COVID-19 is hitting marginalized communities the hardest. This has brought new attention to already-existing health disparities. In this episode, you’ll learn about
- LGBTQI health disparities,
- their connections to the way language is used in health settings, and
- what you can do to improve the relationship between the two.
It has been well documented that COVID-19 disproportionally impacts marginalized populations in what one researcher has called an “intersectionality of disadvantage.”
If you’ve read around HealthCommunicationPartners.com, or heard other episodes in this podcast series, you know I’m one of the people interested in how health disparities are related to words, phrases and terms used around issues of health. So this episode is about LGBTQI health disparities, their connections to the way language is used in health settings, and what you can do to improve the relationship between the two. This is 10 Minutes to Better Patient Communication from Health Communication Partners. I’m Dr. Anne Marie Liebel.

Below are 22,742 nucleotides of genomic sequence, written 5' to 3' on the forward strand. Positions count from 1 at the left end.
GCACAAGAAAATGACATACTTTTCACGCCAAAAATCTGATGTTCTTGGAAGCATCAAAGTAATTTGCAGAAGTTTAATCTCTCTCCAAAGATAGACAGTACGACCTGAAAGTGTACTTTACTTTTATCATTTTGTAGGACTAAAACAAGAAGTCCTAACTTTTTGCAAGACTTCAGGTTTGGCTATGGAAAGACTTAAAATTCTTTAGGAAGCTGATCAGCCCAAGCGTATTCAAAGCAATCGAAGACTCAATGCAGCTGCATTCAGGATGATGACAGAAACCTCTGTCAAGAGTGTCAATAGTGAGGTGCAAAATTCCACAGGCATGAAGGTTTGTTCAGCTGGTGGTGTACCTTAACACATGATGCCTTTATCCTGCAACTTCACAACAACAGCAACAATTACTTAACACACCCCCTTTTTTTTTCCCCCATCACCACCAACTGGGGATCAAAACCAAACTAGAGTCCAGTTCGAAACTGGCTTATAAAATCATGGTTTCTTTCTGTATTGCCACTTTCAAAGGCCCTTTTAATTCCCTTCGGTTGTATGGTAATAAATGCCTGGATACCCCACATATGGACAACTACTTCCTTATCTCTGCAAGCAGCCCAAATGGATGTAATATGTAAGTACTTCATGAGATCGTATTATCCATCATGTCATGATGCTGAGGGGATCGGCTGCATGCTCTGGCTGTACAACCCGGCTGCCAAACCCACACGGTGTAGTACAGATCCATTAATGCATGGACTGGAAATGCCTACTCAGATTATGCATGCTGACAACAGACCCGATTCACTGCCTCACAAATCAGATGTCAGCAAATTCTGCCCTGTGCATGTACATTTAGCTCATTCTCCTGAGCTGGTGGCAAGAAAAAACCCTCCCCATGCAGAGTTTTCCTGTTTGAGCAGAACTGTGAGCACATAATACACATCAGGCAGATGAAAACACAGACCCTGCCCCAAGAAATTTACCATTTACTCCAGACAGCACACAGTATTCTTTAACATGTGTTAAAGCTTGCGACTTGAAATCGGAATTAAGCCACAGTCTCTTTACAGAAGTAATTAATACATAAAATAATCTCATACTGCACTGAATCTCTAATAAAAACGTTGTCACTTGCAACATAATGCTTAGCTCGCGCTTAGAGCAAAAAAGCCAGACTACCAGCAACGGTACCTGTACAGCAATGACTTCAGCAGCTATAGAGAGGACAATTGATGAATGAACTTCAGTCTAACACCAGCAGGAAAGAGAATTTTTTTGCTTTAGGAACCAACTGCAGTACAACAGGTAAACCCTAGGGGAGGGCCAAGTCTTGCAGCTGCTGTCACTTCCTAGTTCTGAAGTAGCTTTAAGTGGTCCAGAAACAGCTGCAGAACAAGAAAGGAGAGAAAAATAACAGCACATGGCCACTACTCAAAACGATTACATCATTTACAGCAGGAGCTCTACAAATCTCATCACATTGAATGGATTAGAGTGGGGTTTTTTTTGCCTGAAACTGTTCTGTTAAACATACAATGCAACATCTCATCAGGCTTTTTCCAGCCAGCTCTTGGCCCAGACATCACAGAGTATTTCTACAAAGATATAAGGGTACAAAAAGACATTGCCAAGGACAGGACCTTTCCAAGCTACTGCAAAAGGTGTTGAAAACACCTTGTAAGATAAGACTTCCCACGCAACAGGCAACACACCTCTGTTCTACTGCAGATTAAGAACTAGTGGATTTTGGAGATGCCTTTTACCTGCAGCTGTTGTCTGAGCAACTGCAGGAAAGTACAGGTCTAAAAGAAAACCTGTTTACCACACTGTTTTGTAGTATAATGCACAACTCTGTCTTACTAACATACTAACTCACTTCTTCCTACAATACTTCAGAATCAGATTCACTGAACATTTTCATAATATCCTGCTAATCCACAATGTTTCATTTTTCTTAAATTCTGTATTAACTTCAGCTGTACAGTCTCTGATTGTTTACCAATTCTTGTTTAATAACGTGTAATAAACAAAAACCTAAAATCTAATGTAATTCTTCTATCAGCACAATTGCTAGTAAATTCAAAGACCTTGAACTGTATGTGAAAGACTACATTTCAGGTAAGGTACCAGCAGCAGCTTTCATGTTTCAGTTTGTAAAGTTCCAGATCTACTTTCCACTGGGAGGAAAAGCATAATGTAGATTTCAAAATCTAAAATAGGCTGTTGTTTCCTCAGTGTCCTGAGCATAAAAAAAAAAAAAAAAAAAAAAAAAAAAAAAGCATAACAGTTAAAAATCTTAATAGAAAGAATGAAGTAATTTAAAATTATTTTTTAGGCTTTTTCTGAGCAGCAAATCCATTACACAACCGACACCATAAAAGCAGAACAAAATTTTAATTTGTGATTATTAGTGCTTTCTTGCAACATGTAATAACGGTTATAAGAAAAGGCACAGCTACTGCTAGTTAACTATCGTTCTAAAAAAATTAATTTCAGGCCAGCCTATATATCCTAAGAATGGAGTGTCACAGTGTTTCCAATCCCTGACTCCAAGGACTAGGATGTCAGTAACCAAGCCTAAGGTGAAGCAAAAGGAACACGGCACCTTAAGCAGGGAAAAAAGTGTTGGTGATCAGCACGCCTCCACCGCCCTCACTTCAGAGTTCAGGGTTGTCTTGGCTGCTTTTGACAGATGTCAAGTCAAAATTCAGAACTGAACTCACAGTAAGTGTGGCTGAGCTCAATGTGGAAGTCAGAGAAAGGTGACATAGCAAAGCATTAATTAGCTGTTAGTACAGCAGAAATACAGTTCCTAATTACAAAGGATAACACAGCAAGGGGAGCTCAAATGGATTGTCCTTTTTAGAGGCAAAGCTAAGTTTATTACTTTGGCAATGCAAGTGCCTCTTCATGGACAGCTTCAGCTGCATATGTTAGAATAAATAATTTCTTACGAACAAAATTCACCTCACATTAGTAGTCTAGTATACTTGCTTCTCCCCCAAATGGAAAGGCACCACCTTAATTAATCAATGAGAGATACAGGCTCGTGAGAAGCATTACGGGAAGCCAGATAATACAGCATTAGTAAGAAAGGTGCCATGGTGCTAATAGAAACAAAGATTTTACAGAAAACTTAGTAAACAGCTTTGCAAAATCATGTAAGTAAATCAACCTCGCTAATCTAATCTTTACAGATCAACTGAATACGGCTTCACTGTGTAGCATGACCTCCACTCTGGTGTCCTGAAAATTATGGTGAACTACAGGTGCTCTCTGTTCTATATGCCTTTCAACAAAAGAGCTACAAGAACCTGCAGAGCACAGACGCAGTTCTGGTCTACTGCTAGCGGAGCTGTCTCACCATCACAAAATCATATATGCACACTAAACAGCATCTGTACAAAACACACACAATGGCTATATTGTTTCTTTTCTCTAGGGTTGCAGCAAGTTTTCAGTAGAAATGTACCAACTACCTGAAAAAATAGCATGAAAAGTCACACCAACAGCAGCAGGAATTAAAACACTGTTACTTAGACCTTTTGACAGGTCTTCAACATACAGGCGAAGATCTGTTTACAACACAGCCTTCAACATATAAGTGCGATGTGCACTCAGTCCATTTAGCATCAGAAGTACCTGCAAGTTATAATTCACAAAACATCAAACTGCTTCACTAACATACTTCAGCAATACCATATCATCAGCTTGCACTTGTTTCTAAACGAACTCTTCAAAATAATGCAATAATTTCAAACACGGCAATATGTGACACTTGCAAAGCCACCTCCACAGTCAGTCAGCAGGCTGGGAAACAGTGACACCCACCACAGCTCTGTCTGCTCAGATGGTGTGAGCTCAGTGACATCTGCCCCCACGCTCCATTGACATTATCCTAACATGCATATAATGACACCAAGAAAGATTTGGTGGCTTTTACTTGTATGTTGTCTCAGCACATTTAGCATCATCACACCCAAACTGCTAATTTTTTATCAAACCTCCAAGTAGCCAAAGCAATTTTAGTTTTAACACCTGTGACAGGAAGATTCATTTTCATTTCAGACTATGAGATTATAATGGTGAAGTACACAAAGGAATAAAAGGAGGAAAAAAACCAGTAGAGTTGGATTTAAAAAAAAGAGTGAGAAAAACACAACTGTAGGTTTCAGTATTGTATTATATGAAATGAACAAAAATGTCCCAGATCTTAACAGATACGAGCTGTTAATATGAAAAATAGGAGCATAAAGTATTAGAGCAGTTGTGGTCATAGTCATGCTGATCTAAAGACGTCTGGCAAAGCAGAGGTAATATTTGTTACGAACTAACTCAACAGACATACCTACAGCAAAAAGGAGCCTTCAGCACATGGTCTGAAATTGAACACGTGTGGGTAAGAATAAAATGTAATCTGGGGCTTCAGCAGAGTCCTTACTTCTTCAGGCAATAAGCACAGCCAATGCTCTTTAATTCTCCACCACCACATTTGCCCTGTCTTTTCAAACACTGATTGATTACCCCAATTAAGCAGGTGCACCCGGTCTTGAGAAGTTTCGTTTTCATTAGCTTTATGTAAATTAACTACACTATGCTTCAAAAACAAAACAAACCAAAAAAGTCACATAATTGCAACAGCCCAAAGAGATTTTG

HealthyPeople2020 summarizes research which suggests that “LGBT individuals face health disparities linked to societal stigma, discrimination, and denial of their civil and human rights.” They link to studies behind these health disparities, which include:
- LGBT youth are 2 to 3 times more likely to attempt suicide.
- Lesbians are less likely to get preventive services for cancer.
- Gay men are at higher risk of HIV and other STDs, especially among communities of color.
- Elderly LGBT individuals face additional barriers to health because of isolation and a lack of social services and culturally competent providers.
- LGBT populations have the highest rates of tobacco, alcohol and other drug use.